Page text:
Editor's note: ESPNOutdoors.com Fishing editor Ken Schultz also is a commentator for "BassCenter," which air Saturdays on ESPN2; look for his "Reel Speak" segment.
I've been frustrated in some really good places at times when the fishing was supposed to be hot and wasn't.
But having been to a lot of fishing destinations over the years, I know a good place when I see one even if the camera or the livewell doesn't show much proof.
And so it was at Raystown Lake in Pennsylvania.
The Northeast had such a mild fall this year that the leaves were two to three weeks late falling off the trees and the water stayed warm much later than usual.
So as I visited Raystown in mid-November, when the stripers in a normal year would be busting the surface while frantically chasing schools of bait, they were still in lockdown mode.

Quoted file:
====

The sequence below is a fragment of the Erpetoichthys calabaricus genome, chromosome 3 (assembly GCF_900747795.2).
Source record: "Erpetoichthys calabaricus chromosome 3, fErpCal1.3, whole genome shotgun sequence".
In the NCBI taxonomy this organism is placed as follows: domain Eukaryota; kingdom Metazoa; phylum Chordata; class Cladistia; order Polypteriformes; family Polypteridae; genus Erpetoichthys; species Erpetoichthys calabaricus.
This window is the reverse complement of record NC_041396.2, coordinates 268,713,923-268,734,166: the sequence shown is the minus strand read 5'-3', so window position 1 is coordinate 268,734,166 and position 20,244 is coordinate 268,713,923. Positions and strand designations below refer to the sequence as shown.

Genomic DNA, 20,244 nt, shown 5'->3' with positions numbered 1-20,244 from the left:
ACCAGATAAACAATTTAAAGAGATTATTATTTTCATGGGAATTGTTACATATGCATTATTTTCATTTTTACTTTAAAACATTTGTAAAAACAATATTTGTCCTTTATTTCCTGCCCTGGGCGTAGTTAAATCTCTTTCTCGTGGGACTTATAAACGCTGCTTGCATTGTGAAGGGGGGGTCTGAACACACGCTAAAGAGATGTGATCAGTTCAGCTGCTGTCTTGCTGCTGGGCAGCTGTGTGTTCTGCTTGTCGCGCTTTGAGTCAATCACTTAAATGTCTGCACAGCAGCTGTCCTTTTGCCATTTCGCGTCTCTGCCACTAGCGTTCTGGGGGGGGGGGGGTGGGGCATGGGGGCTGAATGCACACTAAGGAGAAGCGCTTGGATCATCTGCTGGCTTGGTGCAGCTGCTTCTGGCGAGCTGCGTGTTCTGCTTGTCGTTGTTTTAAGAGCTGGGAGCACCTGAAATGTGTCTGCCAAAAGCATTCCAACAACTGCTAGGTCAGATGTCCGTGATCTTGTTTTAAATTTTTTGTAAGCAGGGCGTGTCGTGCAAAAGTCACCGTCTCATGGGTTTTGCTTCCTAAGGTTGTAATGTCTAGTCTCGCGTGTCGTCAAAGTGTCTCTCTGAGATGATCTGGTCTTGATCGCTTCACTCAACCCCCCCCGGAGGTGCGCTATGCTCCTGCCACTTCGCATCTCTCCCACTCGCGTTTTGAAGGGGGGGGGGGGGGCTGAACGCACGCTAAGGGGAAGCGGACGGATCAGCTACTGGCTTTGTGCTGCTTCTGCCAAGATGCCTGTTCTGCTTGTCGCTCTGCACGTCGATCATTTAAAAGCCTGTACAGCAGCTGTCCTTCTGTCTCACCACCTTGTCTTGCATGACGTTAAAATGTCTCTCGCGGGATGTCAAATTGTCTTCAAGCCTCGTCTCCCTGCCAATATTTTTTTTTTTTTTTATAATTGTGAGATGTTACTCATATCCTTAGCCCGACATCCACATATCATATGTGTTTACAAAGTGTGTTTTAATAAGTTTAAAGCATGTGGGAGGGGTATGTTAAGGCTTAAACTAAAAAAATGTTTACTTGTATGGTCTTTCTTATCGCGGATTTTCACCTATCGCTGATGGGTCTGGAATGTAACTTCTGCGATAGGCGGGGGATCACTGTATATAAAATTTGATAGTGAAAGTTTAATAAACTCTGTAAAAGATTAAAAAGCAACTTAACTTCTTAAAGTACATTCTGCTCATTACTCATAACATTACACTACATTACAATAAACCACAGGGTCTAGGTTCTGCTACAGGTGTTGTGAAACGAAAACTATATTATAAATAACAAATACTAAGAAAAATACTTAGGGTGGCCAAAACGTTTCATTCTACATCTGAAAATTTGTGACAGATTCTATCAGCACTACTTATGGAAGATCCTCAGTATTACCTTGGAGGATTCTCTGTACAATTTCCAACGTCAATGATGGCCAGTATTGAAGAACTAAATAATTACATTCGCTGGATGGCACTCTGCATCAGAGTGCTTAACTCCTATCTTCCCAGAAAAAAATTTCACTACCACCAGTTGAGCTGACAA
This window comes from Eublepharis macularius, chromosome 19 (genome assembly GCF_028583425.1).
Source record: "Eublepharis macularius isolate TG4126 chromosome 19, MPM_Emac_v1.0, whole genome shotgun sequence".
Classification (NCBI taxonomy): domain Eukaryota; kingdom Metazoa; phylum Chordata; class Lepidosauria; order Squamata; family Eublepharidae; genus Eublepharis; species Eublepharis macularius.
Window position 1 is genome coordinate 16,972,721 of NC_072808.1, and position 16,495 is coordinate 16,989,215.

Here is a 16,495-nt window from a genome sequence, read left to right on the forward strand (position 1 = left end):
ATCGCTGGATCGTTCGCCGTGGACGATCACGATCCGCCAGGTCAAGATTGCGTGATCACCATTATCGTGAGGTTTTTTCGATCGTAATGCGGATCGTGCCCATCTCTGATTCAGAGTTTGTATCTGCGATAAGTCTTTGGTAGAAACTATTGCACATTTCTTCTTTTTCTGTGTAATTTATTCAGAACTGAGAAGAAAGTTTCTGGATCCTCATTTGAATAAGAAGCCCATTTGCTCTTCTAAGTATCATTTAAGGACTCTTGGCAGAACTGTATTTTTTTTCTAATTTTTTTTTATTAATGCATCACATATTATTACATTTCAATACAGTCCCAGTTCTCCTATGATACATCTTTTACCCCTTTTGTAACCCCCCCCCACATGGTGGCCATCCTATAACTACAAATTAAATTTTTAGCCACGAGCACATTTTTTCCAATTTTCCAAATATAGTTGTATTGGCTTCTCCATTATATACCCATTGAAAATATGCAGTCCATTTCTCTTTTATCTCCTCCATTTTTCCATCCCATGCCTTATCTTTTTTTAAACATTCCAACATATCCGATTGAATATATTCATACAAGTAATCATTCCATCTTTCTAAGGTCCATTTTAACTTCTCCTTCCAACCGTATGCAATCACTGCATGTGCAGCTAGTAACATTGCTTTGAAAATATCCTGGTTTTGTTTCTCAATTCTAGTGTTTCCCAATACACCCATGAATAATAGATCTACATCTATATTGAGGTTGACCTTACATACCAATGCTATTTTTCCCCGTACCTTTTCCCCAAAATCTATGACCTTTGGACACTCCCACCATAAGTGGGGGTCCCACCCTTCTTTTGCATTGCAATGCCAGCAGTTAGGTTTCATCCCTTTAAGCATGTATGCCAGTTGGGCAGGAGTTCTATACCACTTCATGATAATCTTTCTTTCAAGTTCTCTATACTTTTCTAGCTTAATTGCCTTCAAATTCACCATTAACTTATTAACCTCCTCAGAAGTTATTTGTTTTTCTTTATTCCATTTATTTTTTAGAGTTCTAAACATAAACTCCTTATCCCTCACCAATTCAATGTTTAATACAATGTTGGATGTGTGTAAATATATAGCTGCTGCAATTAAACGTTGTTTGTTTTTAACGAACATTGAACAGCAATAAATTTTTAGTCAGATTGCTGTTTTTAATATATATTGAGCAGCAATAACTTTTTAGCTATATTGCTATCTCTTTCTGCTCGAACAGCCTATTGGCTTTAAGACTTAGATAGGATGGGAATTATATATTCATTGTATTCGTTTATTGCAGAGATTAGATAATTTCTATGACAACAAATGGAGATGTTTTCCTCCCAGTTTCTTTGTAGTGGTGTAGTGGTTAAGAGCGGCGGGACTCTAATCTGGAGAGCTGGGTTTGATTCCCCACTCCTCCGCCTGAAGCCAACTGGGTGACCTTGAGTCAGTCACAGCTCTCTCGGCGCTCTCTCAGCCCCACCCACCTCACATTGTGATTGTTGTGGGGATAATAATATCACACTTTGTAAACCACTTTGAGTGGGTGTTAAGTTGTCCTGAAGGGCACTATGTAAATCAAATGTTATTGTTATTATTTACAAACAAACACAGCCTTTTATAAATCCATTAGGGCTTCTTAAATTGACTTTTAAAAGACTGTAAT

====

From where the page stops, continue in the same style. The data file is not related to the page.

That's quite a shame because Raystown has quite a reputation, and is one heckuva of a good-looking lake.
It looks good both above and below the surface, in fact. The largest lake wholly within Pennsylvania, Raystown is 28 miles long and covers 8,300 surface acres within 118 miles of shoreline.
If you think about those statistics for a second, you'll realize that the lake has to be fairly narrow in many places, and deep.
In fact, it is completely surrounded by high, forested Allegheny Mountain ridges, making it cozy with adjacent land clearly a good place for wild game. (Note that one can combine spring turkey hunting and fishing quite nicely here.)
Created by the U.S. Army Corps of Engineers, Raystown has no homes on it and just two commercial marinas, so it is pristine except for recreational facilities.
That Raystown has no homes on it is ironic, since the name of the lake and the community it was named after arose from settler Robert Ray, who built several cabins beside this arm of the Juniata River in about 1750. That arm later became known as the Raystown Branch.